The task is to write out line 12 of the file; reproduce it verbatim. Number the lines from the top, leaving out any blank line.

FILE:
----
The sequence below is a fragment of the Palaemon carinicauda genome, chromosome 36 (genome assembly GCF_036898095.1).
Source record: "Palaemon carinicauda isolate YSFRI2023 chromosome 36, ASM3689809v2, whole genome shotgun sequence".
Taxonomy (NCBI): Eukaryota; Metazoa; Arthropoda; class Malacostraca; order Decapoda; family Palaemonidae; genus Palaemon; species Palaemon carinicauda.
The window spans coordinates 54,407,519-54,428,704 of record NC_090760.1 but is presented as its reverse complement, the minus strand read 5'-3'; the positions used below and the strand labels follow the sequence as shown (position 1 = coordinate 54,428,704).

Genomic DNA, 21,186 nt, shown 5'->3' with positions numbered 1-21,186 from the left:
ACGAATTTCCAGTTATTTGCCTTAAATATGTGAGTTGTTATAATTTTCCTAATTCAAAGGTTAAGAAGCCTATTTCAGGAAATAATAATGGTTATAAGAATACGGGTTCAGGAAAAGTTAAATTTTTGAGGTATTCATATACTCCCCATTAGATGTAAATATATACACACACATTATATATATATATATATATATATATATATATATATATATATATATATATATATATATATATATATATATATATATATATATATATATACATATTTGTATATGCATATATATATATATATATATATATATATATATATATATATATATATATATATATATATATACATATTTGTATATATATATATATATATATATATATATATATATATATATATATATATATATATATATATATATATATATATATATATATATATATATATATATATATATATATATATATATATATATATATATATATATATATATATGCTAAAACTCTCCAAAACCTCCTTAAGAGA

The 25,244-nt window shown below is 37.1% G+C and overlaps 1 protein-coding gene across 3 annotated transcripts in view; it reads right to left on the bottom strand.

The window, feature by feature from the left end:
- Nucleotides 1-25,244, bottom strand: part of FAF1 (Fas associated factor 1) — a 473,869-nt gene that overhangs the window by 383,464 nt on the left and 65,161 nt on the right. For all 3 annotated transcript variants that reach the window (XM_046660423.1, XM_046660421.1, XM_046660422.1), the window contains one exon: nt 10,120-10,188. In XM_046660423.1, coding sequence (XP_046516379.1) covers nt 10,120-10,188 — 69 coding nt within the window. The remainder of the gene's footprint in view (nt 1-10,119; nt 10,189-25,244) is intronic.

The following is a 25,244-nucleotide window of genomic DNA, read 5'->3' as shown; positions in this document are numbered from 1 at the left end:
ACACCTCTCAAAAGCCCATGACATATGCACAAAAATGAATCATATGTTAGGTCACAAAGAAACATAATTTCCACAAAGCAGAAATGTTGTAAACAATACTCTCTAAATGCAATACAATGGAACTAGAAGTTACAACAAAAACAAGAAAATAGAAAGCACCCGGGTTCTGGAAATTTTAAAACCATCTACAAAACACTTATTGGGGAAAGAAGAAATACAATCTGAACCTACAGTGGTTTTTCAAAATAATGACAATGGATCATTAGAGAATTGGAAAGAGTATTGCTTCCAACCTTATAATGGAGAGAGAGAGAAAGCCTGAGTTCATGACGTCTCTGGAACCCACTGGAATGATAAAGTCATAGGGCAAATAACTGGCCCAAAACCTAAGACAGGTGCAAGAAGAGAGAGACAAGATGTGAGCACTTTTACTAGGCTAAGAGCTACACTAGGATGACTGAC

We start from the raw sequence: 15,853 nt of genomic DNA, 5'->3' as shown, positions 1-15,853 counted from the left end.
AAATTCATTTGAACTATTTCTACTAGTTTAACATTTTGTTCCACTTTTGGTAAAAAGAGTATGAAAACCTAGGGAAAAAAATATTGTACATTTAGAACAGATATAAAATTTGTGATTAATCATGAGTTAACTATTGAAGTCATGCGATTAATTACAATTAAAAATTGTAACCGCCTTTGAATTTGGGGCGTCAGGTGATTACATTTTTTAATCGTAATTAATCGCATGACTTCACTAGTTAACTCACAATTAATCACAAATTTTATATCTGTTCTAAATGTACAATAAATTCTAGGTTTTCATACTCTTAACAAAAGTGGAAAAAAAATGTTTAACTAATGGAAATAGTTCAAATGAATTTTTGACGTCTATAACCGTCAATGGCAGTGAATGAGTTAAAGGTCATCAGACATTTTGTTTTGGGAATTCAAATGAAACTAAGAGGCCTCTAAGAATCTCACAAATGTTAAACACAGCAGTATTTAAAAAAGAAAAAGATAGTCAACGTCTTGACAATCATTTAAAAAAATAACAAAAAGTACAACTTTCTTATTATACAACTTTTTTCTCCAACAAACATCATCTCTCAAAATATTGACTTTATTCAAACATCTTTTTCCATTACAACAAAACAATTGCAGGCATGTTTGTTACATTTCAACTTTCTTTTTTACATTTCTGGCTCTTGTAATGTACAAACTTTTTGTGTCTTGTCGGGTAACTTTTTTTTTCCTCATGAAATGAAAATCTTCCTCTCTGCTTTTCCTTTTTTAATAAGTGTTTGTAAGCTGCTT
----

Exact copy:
We start from the raw sequence: 15,853 nt of genomic DNA, 5'->3' as shown, positions 1-15,853 counted from the left end.